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A Short Term Open, Randomized Cross-over Trial Exploring the Effect of Carbonic Anhydrase Inhibition by Acetazolamide on Sleep Apnea Associated Hypertension and Vascular Dysfunction

Information source: Göteborg University
ClinicalTrials.gov processed this data on August 23, 2015
Link to the current ClinicalTrials.gov record.

Condition(s) targeted: Obstructive Sleep Apnea; Sleep-Disordered Breathing; Blood Pressure; Hypertension

Intervention: Acetazolamide (Drug); nasal Continuous Positive Airway Pressure (nCPAP) (Device)

Phase: Phase 2

Status: Recruiting

Sponsored by: Göteborg University

Official(s) and/or principal investigator(s):
Jan Hedner, MD. Prof., Principal Investigator, Affiliation: Dept of internal medicine. Center for Sleep and Vigilance disorders.

Overall contact:
Davoud Eskandari, Msc, Phd-student, Phone: +46 31 342 37 41, Email: davoud.eskandari@lungall.gu.se


This is a short term open, randomized cross over trial to explore and compare the efficacy of pharmacological carbonic anhydrase (CA) inhibition on obstructive sleep apnea (OSA) related hypertension. Patients will be randomized to receive Acetazolamide(Diamox®)(ACZ), Continuous Positive Airway Pressure (CPAP)or CPAP plus ACZ for 2 weeks. Following a 2 week wash-out period all study participants will receive the alternative treatment regimen. The total length of the study will be 10 weeks. The effects of carbonic anhydrase inhibition on blood pressure,hemodynamics and sleep apnea will be investigated. Study hypothesis: Carbonic anhydrase inhibition alone or in combination with nCPAP will prominently reduce blood pressure in patients with OSA. Further it is hypothesized that CA inhibition will induce a direct pharmacological effects on vascular stiffness as evidenced in overnight non-invasive assessments of vascular stiffness and that this effect will be particularly strong in patients also responding with a reduction of blood pressure.

Clinical Details

Official title: A Short Term Open, Randomized Cross Over Trial Trial Exploring the Effect of Carbonic Anhydrase Inhibition by Acetazolamide on Sleep Apnea Associated Hypertension

Study design: Allocation: Randomized, Endpoint Classification: Pharmacodynamics Study, Intervention Model: Crossover Assignment, Masking: Open Label, Primary Purpose: Treatment

Primary outcome: The primary efficacy variable is the reduction in systolic/diastolic office blood pressure (mmHg) between the treatment regimens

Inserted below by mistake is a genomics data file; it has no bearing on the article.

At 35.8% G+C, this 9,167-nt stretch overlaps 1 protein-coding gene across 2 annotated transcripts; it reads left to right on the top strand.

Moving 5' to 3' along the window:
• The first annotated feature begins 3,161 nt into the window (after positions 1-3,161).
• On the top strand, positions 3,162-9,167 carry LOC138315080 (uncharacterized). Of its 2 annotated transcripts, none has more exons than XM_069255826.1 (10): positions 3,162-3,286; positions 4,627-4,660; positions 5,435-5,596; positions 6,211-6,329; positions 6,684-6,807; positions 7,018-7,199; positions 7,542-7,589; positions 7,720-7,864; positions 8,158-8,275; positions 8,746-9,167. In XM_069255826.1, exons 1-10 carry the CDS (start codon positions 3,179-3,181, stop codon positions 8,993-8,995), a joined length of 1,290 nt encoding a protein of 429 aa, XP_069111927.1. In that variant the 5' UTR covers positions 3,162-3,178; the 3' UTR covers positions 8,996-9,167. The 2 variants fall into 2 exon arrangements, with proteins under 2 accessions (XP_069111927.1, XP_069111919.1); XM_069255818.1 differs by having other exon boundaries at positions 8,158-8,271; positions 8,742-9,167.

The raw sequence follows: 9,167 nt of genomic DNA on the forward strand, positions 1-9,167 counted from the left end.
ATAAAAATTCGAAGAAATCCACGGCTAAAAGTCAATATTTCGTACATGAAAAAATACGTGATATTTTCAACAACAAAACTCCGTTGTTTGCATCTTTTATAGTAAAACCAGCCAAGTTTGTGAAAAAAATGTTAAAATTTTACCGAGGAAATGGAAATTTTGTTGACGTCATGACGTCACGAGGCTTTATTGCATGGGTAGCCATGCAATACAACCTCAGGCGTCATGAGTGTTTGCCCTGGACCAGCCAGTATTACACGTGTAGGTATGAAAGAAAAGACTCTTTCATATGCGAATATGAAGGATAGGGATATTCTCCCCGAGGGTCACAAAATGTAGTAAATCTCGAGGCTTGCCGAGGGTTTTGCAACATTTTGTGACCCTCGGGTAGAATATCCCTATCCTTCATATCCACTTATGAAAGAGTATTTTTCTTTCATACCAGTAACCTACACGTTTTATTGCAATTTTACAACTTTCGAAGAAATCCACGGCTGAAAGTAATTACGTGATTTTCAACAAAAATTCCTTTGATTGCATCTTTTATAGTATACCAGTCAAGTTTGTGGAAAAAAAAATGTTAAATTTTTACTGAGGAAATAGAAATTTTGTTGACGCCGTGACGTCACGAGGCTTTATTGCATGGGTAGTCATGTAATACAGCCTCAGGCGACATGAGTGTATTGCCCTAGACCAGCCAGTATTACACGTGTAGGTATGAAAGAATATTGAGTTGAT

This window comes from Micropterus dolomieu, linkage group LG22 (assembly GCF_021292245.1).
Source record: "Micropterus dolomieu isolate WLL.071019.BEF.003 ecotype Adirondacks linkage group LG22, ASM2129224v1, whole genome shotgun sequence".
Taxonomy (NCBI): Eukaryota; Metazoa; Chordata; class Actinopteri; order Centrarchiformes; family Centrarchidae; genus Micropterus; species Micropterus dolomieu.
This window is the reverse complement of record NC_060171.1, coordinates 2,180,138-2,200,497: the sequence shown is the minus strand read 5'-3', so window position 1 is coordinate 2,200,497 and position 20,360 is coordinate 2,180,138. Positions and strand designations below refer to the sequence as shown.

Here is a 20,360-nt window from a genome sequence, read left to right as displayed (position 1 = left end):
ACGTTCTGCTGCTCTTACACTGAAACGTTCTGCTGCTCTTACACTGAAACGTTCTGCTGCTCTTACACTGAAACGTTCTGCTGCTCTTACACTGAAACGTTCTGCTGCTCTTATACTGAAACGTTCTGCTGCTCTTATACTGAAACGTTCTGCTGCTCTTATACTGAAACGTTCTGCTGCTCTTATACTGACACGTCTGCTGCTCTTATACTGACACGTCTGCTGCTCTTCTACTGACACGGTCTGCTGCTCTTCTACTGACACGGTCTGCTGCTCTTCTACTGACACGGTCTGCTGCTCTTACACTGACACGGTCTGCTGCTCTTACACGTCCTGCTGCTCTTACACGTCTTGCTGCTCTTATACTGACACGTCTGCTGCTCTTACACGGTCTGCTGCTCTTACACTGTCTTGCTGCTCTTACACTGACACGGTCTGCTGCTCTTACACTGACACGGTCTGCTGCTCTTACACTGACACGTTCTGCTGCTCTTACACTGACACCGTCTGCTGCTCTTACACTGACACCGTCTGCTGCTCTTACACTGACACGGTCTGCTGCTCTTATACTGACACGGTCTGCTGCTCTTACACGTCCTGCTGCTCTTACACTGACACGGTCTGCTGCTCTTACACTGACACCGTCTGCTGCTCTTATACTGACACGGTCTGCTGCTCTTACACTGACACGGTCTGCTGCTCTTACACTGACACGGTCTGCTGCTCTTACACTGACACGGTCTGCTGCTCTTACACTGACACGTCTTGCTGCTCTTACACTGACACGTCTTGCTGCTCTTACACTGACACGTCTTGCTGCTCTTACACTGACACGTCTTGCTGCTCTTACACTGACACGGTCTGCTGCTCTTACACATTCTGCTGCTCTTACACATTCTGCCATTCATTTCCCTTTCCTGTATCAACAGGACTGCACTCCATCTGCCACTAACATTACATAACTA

Secondary outcome: The secondary objective is to investigate the direct effect of CA inhibition on sleep disordered breathing (Apnea-hypopnea Index, AHI score (events/hour) in the subgroup of patients with OSA after treatment


Minimum age: 18 Years. Maximum age: 75 Years. Gender(s): Male.


Inclusion Criteria:

- Provision of informed consent prior to any study specific procedures

- Males 18 to 75 years

- An Apnea-Hypopnea Index (AHI)>15 and an Epworth Sleepiness Scale score (ESS)>6 as

verified by a PSG recording.

- Patients with established hypertension (systolic/diastolic blood pressure >= 160/95,

either systolic or diastolic accounted for).

- Clinically normal physical findings and laboratory values, as judged by the


- Body mass index >= 35 kg/m2

Exclusion Criteria:

- Hypersensitivity to sulfonamides or acetazolamide-

- Patients with ongoing medication with other sulphonamides or patients any specific

antihypertensive treatment.

- History of severe allergy/hypersensitivity or ongoing allergy/hypersensitivity.

- Subjects with a seizure disorder

- Patients with clinically verified central sleep apnea

- Clinically significant renal (serum creatinine >2. 0 mg/dL or >130 micromol/L),

neurological, metabolic (e. g. Type 1 or 2 diabetes), haematological or hepatic disease (ASAT or ALAT >2 times the upper limit of normal).

- Subjects with an occupational risk potentially exaggerated by daytime sleepiness such

as handling complex machinery or professional driving

- Unstable angina pectoris, unstable hypertension (or poorly controlled diabetes (HbA1C

< 52 mmoles/mol, or fasting plasma glucose >7 mmoles/l).

- Clinically significant congestive heart failure.

- Myocardial infarction or coronary vessel intervention within the previous 6 months


- Subjects with uncontrolled hypertension (defined as a diastolic blood pressure ≥110

mmHg and/or a systolic blood pressure ≥180 mmHg with or without medication).

- Previously diagnosed or treated clinically significant cardiac arrhythmia

- Clinically significant chronic pulmonary or gastrointestinal disease.

- Clinical history of depression as judged by the investigator or other previous or

present clinically significant psychiatric disease

- Suspected or confirmed poor compliance

- Alcohol or drug abuse during the last year.

- Subjects with any other significant condition that, in the opinion of the

investigator, could interfere with participation in the study.

- Severe nocturnal hypoxia defined as more than 10 episodes with an oxygen desaturation

exceeding 50% or signs of lacking resaturation between desaturations on previous recordings according to investigators judgment

- Participation in another clinical study during the last 6 months.

- Inability to understand and complete the questionnaires.

Locations and Contacts

Davoud Eskandari, Msc, Phd-student, Phone: +46 31 342 37 41, Email: davoud.eskandari@lungall.gu.se

Center for Sleep and Vigilance disorders, Gothenburg, Vastra Gotaland 40530, Sweden; Recruiting
Davoud Eskandari, Msc, Phd-stud., Phone: +46 31 342 37 41, Email: davoud.eskandari@lungall.gu.se
Jan Hedner, MD.Prof., Principal Investigator
Additional Information

Starting date: March 2014
Last updated: August 10, 2015

Page last updated: August 23, 2015

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